I hope she knew I was doing my best to ensure her comfort for the two day visit, especially as her gentle words and determined spirit went on to inspire a change of direction in my life. It was because of her that I decided I too wanted to win the David Unaipon award. (I won in 2012). Like her, my first books will see the light of day when I’m starting my 50s and a grandmother. And just like many Aboriginal writers today, I write because we have stories that we want people to know. With so little research, some may be the first time these stories are told beyond the circle of family or community. Or they supplement research by filling in the gaps of the lived experiences.
Screenings are synchronized down to the minute and she was a professional. My most vivid memory of this remarkable, talented and dignified woman was when we moved to the door to wait for the credits to roll.
You may recall the ending, the final scene is of the two sisters – Molly and Daisy – as they were when Rabbit Proof was filmed.
‘I never watch that scene’ she told me, so she stood outside the door, in a deserted lobby while I waited at the back of the cinema till they’d faded from view, before walking Doris down to the front as the lights come up and the audience broke into warm applause. It had clearly been a harrowing experience for some, and many looked tear stained and haunted.
The questions were respectful and reflected the extent to which the broader community were coming to terms with the Stolen Generations. And then there was one that changed the mood.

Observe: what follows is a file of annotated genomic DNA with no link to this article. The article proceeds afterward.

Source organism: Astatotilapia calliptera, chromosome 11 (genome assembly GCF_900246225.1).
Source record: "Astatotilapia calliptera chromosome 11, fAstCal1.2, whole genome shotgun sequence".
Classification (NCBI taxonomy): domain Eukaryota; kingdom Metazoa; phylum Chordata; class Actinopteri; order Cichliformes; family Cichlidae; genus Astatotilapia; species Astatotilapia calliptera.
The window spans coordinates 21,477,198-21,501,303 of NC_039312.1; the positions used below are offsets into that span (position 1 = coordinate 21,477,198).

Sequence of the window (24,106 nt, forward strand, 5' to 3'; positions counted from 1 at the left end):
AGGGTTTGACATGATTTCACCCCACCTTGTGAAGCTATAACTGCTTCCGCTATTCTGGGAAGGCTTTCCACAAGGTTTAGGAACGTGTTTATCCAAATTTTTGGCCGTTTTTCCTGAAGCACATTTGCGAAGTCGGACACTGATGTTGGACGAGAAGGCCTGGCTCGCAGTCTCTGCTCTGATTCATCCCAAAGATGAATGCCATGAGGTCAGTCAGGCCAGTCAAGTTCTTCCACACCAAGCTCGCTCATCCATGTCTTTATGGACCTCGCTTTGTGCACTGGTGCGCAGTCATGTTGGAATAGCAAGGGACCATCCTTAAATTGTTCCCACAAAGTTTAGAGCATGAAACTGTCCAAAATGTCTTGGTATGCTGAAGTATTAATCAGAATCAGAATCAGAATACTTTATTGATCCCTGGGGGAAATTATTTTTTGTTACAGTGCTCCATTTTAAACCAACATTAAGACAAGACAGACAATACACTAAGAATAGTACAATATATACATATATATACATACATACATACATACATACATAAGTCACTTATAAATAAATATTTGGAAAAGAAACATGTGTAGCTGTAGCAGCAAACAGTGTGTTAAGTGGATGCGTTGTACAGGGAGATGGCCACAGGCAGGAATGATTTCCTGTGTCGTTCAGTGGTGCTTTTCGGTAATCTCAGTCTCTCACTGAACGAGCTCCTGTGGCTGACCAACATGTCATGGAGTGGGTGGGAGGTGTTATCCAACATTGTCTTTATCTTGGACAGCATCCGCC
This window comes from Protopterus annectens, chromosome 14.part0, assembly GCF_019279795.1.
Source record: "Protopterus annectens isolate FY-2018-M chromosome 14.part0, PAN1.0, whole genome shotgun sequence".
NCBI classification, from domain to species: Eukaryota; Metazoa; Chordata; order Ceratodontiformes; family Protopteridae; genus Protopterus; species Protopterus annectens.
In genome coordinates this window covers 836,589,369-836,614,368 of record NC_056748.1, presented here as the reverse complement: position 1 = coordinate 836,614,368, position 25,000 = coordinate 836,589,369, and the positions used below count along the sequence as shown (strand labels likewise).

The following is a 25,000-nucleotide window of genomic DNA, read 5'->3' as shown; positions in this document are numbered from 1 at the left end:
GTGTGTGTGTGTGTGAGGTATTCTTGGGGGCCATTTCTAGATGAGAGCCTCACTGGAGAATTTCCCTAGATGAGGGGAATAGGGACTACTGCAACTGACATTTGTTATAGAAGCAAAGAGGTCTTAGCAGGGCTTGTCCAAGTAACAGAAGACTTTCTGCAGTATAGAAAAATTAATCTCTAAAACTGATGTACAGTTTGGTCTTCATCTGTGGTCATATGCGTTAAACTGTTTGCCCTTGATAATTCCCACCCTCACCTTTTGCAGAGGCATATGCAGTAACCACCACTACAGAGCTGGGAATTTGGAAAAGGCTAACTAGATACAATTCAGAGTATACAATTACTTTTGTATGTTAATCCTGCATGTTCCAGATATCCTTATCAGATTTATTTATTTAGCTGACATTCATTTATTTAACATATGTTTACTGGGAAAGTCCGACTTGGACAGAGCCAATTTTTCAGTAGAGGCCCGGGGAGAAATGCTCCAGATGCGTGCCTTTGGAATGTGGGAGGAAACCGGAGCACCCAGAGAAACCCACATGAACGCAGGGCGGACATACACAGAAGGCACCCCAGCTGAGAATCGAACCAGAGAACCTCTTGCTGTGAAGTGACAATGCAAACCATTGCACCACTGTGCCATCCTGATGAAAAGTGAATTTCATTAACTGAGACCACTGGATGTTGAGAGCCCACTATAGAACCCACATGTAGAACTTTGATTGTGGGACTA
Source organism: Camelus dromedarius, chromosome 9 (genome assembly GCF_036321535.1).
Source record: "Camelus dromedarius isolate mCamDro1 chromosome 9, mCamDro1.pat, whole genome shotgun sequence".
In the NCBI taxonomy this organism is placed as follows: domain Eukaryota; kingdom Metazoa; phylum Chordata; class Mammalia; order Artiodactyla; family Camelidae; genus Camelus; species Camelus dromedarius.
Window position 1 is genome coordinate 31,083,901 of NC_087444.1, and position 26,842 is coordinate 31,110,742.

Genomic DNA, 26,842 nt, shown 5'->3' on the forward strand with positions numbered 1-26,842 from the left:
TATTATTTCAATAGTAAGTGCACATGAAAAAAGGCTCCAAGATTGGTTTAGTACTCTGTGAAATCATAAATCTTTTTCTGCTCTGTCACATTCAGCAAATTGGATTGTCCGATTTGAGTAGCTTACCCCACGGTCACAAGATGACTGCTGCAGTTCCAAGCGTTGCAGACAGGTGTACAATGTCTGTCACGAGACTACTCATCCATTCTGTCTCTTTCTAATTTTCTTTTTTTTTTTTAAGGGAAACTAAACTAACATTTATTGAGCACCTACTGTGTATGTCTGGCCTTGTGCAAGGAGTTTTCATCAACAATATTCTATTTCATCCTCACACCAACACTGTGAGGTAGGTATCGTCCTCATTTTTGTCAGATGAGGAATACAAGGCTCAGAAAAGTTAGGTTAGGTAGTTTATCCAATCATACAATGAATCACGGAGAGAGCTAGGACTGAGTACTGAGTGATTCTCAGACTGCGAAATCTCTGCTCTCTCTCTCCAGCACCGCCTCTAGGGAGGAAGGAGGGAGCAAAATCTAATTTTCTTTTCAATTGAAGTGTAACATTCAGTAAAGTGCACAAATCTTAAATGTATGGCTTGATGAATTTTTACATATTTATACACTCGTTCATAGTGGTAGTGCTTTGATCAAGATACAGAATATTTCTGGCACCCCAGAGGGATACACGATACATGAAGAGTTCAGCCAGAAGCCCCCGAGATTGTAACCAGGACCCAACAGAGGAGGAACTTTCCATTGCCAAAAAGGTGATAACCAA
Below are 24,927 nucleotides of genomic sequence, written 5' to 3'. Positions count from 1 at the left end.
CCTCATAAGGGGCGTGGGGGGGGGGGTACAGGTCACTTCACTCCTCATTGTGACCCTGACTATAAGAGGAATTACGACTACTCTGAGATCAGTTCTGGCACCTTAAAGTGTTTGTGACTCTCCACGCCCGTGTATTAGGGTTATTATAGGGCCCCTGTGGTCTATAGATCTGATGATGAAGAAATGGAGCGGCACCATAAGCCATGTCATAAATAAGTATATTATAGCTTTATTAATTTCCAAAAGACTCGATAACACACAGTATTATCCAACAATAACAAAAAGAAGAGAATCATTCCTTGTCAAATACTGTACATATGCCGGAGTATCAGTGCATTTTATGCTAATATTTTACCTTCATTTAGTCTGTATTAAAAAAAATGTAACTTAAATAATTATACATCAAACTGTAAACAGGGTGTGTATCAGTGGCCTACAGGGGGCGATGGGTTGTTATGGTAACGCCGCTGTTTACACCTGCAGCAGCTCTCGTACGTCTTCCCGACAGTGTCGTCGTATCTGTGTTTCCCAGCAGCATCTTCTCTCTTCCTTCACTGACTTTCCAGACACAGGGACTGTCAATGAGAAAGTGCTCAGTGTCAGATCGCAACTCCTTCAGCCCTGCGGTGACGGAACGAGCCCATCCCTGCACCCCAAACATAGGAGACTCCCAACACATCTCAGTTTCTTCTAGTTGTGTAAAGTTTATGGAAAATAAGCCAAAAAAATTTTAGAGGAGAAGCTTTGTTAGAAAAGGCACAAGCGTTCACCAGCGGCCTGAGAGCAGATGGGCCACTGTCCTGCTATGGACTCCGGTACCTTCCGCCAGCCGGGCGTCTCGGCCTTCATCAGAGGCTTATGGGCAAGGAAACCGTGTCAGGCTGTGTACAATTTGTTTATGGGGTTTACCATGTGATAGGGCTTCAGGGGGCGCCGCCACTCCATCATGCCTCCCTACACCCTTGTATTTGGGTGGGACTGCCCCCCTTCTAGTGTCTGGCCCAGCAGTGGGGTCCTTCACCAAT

I’d noticed her sitting in the middle of the audience, by herself. Her arms were crossed in front of her body and she sat tightly screwed into her chair. Horizontal stripes and a short neat hairstyle.
Her question went something like ….’ Aren’t claims of stolen generations taking the black arm band movement too far. And I don’t have anything to be sorry about because I wasn’t there’.
The question would have made more sense if it had been asked when the audience member was still in a state of complete ignorance rather than after having sat through 94 minutes of a dramatized account of a true story.
And then I took the Tony Jones approach and informed her ‘ I’ll take that as a comment’ but she would not be stopped from commenting. On and on it went. Clearly distressed, she was now quite agitated and talking over everyone in the cinema. Ok, she was yelling. And then the audience started to murmur and hiss at her to stop.